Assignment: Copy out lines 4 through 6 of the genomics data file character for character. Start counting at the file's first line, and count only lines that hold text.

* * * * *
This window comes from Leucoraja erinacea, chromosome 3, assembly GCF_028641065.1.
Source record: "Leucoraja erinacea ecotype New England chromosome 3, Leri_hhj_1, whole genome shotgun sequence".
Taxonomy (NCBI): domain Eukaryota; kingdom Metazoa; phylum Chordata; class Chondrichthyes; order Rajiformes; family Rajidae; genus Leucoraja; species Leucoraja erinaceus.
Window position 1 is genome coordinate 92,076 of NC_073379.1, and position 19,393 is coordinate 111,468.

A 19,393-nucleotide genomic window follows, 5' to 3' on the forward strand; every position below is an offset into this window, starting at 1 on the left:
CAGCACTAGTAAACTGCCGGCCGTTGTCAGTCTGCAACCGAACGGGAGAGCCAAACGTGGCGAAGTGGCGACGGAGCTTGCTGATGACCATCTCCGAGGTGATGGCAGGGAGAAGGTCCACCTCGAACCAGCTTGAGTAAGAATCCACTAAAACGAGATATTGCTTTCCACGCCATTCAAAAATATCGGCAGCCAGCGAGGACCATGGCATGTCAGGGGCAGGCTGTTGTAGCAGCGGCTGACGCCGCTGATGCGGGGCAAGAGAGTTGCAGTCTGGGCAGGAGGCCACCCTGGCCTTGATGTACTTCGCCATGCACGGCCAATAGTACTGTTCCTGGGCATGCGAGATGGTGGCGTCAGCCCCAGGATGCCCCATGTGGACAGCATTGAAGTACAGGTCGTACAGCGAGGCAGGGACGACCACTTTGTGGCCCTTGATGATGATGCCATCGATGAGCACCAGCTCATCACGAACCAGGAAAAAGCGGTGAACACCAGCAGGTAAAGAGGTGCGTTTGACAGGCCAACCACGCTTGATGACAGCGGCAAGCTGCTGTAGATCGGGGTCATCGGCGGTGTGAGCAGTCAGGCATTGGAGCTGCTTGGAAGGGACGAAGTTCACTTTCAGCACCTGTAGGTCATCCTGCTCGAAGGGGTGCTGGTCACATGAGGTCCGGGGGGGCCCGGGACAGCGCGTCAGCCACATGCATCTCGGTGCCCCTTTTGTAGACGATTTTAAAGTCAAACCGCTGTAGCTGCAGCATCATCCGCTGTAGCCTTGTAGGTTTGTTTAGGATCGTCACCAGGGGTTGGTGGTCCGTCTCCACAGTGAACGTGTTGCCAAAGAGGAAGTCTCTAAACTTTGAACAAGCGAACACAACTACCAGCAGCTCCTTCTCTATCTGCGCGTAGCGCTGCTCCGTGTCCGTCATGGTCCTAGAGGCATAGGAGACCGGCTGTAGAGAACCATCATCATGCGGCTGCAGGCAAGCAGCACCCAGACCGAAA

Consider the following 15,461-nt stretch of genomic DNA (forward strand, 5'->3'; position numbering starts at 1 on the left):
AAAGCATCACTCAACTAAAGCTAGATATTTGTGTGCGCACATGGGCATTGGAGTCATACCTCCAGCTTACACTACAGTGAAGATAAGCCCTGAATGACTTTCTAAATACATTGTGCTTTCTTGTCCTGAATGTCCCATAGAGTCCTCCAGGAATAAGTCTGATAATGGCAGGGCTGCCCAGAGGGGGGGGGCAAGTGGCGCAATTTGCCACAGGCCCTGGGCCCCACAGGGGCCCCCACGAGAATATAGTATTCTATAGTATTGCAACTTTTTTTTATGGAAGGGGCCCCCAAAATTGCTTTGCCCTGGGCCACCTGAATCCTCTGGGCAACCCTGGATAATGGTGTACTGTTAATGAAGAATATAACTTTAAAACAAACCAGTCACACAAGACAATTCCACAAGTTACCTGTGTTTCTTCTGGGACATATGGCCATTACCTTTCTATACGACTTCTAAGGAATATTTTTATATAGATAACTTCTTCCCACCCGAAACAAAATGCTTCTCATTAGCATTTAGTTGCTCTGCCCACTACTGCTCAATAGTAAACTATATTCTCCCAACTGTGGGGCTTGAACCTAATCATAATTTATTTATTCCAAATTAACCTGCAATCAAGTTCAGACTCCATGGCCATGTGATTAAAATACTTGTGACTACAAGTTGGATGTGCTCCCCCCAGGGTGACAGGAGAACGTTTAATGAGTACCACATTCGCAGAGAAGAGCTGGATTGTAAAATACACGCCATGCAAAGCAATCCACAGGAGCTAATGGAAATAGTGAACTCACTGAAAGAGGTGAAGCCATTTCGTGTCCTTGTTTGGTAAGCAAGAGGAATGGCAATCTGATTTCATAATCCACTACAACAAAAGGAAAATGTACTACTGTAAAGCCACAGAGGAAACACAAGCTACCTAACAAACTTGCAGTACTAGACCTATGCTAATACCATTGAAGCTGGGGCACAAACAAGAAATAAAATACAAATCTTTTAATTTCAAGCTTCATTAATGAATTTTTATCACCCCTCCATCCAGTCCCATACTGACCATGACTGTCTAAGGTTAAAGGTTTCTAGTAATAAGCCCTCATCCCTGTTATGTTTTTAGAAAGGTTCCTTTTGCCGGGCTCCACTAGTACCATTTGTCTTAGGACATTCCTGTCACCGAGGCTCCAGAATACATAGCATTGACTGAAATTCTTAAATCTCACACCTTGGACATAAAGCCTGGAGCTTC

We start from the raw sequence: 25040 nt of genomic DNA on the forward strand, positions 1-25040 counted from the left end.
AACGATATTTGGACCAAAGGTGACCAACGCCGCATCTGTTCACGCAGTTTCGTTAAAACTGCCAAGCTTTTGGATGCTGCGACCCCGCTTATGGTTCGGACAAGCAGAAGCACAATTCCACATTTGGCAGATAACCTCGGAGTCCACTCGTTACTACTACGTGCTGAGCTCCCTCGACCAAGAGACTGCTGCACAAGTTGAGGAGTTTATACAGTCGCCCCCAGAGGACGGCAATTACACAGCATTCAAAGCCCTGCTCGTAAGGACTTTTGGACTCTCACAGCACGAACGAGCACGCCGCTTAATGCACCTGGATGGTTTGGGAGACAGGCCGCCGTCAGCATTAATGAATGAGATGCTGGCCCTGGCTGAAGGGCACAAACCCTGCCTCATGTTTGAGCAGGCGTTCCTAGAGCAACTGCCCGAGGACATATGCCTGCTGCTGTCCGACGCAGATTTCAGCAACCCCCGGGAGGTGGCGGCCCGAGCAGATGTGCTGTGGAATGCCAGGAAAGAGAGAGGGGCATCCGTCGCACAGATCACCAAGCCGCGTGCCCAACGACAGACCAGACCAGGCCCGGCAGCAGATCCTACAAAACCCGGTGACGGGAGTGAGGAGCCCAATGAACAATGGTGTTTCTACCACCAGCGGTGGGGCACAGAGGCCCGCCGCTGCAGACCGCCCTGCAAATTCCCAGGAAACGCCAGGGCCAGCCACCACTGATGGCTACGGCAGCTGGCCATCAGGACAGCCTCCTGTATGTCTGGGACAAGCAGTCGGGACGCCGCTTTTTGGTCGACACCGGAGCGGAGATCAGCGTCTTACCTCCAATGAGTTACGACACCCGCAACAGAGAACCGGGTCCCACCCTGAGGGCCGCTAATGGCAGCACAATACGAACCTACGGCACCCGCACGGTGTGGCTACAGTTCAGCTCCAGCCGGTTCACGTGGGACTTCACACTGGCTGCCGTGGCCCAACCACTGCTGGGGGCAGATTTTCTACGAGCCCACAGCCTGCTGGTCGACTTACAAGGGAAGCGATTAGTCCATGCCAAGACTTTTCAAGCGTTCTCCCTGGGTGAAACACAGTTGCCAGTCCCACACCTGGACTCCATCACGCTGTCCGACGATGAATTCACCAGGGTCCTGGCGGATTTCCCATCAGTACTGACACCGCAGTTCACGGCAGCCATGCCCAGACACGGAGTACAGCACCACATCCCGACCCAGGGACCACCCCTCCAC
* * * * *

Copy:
Window position 1 is genome coordinate 92,076 of NC_073379.1, and position 19,393 is coordinate 111,468.

A 19,393-nucleotide genomic window follows, 5' to 3' on the forward strand; every position below is an offset into this window, starting at 1 on the left:
CAGCACTAGTAAACTGCCGGCCGTTGTCAGTCTGCAACCGAACGGGAGAGCCAAACGTGGCGAAGTGGCGACGGAGCTTGCTGATGACCATCTCCGAGGTGATGGCAGGGAGAAGGTCCACCTCGAACCAGCTTGAGTAAGAATCCACTAAAACGAGATATTGCTTTCCACGCCATTCAAAAATATCGGCAGCCAGCGAGGACCATGGCATGTCAGGGGCAGGCTGTTGTAGCAGCGGCTGACGCCGCTGATGCGGGGCAAGAGAGTTGCAGTCTGGGCAGGAGGCCACCCTGGCCTTGATGTACTTCGCCATGCACGGCCAATAGTACTGTTCCTGGGCATGCGAGATGGTGGCGTCAGCCCCAGGATGCCCCATGTGGACAGCATTGAAGTACAGGTCGTACAGCGAGGCAGGGACGACCACTTTGTGGCCCTTGATGATGATGCCATCGATGAGCACCAGCTCATCACGAACCAGGAAAAAGCGGTGAACACCAGCAGGTAAAGAGGTGCGTTTGACAGGCCAACCACGCTTGATGACAGCGGCAAGCTGCTGTAGATCGGGGTCATCGGCGGTGTGAGCAGTCAGGCATTGGAGCTGCTTGGAAGGGACGAAGTTCACTTTCAGCACCTGTAGGTCATCCTGCTCGAAGGGGTGCTGGTCACATGAGGTCCGGGGGGGCCCGGGACAGCGCGTCAGCCACATGCATCTCGGTGCCCCTTTTGTAGACGATTTTAAAGTCAAACCGCTGTAGCTGCAGCATCATCCGCTGTAGCCTTGTAGGTTTGTTTAGGATCGTCACCAGGGGTTGGTGGTCCGTCTCCACAGTGAACGTGTTGCCAAAGAGGAAGTCTCTAAACTTTGAACAAGCGAACACAACTACCAGCAGCTCCTTCTCTATCTGCGCGTAGCGCTGCTCCGTGTCCGTCATGGTCCTAGAGGCATAGGAGACCGGCTGTAGAGAACCATCATCATGCGGCTGCAGGCAAGCAGCACCCAGACCGAAA